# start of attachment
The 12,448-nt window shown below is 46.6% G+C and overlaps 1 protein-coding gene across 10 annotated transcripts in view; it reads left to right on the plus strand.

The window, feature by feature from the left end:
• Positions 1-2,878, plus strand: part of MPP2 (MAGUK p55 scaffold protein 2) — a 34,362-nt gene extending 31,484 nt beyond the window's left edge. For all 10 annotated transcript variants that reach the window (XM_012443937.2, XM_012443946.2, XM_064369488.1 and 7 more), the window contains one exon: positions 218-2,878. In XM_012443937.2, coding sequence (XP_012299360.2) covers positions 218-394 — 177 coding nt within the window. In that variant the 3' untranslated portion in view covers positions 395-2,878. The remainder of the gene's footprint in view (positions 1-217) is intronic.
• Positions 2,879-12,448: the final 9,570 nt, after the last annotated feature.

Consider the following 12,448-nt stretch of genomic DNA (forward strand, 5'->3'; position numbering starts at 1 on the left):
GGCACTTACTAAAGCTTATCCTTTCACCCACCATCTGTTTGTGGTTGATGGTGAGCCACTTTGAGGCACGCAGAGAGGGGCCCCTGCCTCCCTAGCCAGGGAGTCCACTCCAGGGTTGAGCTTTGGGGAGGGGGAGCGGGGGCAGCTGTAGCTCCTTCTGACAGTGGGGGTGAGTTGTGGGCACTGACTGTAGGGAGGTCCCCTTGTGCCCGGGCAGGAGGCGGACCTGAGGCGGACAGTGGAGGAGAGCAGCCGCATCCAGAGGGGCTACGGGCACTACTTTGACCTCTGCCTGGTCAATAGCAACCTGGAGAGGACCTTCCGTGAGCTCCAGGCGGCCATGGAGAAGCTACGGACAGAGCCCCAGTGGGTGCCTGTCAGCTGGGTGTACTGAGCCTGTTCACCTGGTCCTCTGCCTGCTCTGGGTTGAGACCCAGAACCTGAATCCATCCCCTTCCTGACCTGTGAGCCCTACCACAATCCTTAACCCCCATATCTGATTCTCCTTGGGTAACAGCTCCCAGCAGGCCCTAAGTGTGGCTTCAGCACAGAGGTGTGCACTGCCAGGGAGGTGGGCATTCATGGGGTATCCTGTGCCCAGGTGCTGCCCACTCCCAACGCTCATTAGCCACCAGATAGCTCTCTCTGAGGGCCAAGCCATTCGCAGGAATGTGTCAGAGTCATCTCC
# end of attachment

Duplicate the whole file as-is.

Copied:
The 12,448-nt window shown below is 46.6% G+C and overlaps 1 protein-coding gene across 10 annotated transcripts in view; it reads left to right on the plus strand.

The window, feature by feature from the left end:
• Positions 1-2,878, plus strand: part of MPP2 (MAGUK p55 scaffold protein 2) — a 34,362-nt gene extending 31,484 nt beyond the window's left edge. For all 10 annotated transcript variants that reach the window (XM_012443937.2, XM_012443946.2, XM_064369488.1 and 7 more), the window contains one exon: positions 218-2,878. In XM_012443937.2, coding sequence (XP_012299360.2) covers positions 218-394 — 177 coding nt within the window. In that variant the 3' untranslated portion in view covers positions 395-2,878. The remainder of the gene's footprint in view (positions 1-217) is intronic.
• Positions 2,879-12,448: the final 9,570 nt, after the last annotated feature.

Consider the following 12,448-nt stretch of genomic DNA (forward strand, 5'->3'; position numbering starts at 1 on the left):
GGCACTTACTAAAGCTTATCCTTTCACCCACCATCTGTTTGTGGTTGATGGTGAGCCACTTTGAGGCACGCAGAGAGGGGCCCCTGCCTCCCTAGCCAGGGAGTCCACTCCAGGGTTGAGCTTTGGGGAGGGGGAGCGGGGGCAGCTGTAGCTCCTTCTGACAGTGGGGGTGAGTTGTGGGCACTGACTGTAGGGAGGTCCCCTTGTGCCCGGGCAGGAGGCGGACCTGAGGCGGACAGTGGAGGAGAGCAGCCGCATCCAGAGGGGCTACGGGCACTACTTTGACCTCTGCCTGGTCAATAGCAACCTGGAGAGGACCTTCCGTGAGCTCCAGGCGGCCATGGAGAAGCTACGGACAGAGCCCCAGTGGGTGCCTGTCAGCTGGGTGTACTGAGCCTGTTCACCTGGTCCTCTGCCTGCTCTGGGTTGAGACCCAGAACCTGAATCCATCCCCTTCCTGACCTGTGAGCCCTACCACAATCCTTAACCCCCATATCTGATTCTCCTTGGGTAACAGCTCCCAGCAGGCCCTAAGTGTGGCTTCAGCACAGAGGTGTGCACTGCCAGGGAGGTGGGCATTCATGGGGTATCCTGTGCCCAGGTGCTGCCCACTCCCAACGCTCATTAGCCACCAGATAGCTCTCTCTGAGGGCCAAGCCATTCGCAGGAATGTGTCAGAGTCATCTCC